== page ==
The trouble with “the money will be made no matter what” is we don’t think like that when it comes to crime and contraband.
So I’m not trying to compare baseball pitchers to contract killers. I’m saying that because contract killers are illegal despite proven demand, it is a legitimate concept to place a salary cap on pitchers who are overpaid.
So if we are discerning towards legitimate workers as we are towards criminals, we are no longer complacent saying someone “earned it” so long as they remain within the letter of the law.
Surely nutballs like Tom Cruise earning 100 million dollars a year of society’s scarce wealth is as silly as peasant collectives catapulting a breadbasket nation into famine. It’s about finding the golden mean. Too little water you die of thirst, too much, you drown.
It perplexes me that we suppose we must either beat a horse to death or let it go feral, nothing in between.
You shouldn’t be so hard on Tom Cruise. He’s in a serious reality bubble. All the top people at Scientology I’ll bet are psychopaths as was Hubbard. Cruise is not near the actor that these psychopaths are. Cruise is a great actor though. People like to bash him but I’ve been entertained by most anything he’s in. I liked his Collateral (2004) and Oblivion (2013).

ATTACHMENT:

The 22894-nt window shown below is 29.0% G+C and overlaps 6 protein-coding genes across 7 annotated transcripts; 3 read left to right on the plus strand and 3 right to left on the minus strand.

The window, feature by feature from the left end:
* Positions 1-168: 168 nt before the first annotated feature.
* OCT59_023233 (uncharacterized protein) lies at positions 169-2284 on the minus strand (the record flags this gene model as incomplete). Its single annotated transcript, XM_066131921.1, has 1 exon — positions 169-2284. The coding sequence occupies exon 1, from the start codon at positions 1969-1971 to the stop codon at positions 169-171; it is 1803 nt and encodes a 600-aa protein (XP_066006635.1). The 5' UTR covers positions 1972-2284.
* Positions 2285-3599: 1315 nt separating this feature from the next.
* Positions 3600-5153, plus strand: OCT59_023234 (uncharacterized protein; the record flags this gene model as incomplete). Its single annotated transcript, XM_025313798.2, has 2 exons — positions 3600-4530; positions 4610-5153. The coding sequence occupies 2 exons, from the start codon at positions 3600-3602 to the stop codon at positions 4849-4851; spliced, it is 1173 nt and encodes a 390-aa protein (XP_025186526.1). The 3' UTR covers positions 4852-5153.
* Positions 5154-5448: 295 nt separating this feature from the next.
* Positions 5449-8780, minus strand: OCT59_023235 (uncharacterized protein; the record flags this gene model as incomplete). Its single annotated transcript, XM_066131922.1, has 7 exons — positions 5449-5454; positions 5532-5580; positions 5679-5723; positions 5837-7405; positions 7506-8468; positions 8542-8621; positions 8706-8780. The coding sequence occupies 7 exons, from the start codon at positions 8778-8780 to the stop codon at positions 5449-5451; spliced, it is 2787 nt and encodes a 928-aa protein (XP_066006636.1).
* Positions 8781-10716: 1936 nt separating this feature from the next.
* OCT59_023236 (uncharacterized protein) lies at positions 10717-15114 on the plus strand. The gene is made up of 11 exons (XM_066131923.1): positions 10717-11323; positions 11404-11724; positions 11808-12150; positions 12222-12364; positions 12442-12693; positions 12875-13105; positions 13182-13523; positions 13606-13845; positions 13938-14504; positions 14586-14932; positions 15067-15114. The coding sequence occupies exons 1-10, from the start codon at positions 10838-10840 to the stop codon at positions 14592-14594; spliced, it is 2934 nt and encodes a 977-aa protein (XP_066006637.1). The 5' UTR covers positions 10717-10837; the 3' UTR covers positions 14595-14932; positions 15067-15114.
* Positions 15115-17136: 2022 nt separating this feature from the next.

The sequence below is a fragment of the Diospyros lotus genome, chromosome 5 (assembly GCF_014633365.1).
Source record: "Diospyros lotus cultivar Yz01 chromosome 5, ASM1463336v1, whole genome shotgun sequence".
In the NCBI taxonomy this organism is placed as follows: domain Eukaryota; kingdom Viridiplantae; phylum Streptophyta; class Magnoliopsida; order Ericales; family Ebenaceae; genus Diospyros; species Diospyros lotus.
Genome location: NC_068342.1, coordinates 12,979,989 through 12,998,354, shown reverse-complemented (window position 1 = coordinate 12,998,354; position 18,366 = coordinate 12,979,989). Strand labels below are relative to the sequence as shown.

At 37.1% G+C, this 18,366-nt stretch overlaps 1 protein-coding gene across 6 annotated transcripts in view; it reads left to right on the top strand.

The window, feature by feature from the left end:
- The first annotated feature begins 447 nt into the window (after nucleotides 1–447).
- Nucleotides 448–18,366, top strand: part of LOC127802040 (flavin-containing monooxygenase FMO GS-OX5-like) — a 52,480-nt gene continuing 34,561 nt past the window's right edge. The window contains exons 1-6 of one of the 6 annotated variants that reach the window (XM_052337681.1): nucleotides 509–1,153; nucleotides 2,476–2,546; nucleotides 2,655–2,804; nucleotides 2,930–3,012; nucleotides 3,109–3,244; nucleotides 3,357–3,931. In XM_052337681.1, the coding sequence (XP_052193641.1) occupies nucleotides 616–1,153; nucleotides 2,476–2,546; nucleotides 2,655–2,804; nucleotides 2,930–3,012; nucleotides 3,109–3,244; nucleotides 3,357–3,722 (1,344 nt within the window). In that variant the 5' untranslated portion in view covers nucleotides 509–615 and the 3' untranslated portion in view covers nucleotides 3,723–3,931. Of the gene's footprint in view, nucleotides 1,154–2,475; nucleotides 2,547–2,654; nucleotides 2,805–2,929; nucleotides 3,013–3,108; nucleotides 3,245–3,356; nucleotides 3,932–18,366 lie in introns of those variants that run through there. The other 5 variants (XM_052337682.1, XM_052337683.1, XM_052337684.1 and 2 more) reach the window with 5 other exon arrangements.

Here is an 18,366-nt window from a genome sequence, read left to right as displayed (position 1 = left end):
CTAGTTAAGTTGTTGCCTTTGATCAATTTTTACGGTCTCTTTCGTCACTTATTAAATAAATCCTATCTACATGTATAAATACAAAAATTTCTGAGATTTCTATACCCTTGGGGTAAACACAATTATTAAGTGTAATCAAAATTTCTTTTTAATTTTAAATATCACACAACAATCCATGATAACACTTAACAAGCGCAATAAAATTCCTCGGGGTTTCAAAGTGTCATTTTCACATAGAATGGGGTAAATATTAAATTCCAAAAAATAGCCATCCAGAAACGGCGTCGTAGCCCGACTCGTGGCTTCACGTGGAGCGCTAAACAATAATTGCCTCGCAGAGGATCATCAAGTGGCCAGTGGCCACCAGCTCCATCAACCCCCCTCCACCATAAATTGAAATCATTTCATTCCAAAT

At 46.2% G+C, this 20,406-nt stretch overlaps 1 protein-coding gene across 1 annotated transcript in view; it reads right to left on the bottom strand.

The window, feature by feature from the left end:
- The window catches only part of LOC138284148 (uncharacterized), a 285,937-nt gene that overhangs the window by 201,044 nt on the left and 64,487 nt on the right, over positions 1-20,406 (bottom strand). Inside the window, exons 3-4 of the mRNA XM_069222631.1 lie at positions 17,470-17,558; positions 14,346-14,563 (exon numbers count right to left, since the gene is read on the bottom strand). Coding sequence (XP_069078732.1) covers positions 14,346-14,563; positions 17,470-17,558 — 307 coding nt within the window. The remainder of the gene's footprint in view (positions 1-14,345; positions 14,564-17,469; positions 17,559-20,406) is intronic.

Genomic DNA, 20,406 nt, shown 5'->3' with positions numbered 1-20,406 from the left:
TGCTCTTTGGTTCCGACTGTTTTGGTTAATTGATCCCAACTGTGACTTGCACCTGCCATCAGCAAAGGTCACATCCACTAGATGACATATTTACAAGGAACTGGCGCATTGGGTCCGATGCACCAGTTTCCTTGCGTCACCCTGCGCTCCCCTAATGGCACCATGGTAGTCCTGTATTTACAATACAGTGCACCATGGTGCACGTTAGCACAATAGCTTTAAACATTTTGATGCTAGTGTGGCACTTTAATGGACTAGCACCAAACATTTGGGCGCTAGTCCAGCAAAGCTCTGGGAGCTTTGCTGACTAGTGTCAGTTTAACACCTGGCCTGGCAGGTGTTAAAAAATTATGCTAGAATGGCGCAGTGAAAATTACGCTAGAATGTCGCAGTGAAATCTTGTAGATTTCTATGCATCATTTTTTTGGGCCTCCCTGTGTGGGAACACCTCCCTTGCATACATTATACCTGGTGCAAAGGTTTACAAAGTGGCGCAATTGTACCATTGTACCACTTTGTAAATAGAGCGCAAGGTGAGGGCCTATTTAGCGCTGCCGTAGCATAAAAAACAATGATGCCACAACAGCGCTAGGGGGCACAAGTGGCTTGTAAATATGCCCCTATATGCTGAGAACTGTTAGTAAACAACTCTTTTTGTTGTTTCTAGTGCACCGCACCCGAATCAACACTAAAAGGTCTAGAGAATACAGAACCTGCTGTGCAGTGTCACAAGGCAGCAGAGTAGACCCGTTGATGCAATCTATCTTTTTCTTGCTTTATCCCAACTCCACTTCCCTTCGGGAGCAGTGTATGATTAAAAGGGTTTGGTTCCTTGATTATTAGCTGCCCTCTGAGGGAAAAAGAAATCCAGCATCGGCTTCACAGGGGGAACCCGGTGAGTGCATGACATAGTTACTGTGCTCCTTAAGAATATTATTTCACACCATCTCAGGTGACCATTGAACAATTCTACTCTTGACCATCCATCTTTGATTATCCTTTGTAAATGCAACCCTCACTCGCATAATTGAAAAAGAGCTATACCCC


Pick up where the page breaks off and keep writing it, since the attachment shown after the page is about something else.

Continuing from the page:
As for regulation. Maybe you could tax NON-local entertainment. For example a movie was taxed but local plays were not. Big sports, TAX, local high school team, NOT taxed.
This would vastly improve social well being of the population. It would penalize people like myself that don’t get out much. It would also push a great deal of local medium caliber talent. People who are really good but not Tom Cruise.
As for financial types they have been controlled before and it can be done again. I hope…
Here’s a really, really, really good take on the Argentinian collapse by a guy who lived through it. It has extremely good information on what to do and not do if…well not actually if…when it happens in the USA.
He has a book I bought and felt it was good covering the same in more detail. I can not recommend enough reading him. He’s not one of these get guns and hole up in the country types. It’s realistic practical stuff.
What was done to Argentina was planned. Goldman Sachs came in and promised the Argentinians that their banks accounts would be tied to the US dollar. They sucked up all the money from the middle class and everyone else and then burnt them. Converted their accounts to Pesos, or whatever, and inflated the whole damn lot away while not allowing them to pull their money out. They took a middle class country and MADE it poor. They were directly responsible. Don’t believe all the lies they’re saying about the Argentinians doing this to themselves. Lies, lies, lies. They bribed and/or blackmailed the top leaders and then stole the money outright. Same as They’re doing the same to the US right now and EXACTLY the same as they did to Germany fostering the rise of Hitler..